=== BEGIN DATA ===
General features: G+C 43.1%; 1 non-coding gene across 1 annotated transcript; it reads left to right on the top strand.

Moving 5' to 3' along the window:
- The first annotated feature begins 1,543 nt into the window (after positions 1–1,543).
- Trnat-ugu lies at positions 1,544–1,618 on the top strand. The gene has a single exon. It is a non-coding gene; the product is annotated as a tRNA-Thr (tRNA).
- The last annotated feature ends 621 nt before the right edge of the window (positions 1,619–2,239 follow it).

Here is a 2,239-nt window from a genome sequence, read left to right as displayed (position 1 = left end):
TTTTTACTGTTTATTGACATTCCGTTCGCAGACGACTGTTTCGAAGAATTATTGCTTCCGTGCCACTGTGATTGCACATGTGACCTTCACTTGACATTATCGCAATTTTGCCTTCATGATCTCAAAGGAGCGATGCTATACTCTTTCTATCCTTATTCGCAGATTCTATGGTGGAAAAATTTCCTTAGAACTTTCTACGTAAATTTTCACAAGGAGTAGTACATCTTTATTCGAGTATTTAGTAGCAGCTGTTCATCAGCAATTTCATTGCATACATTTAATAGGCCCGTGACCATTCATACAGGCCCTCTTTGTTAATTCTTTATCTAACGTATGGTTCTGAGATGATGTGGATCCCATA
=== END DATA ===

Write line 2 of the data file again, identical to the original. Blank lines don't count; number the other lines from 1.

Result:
Moving 5' to 3' along the window: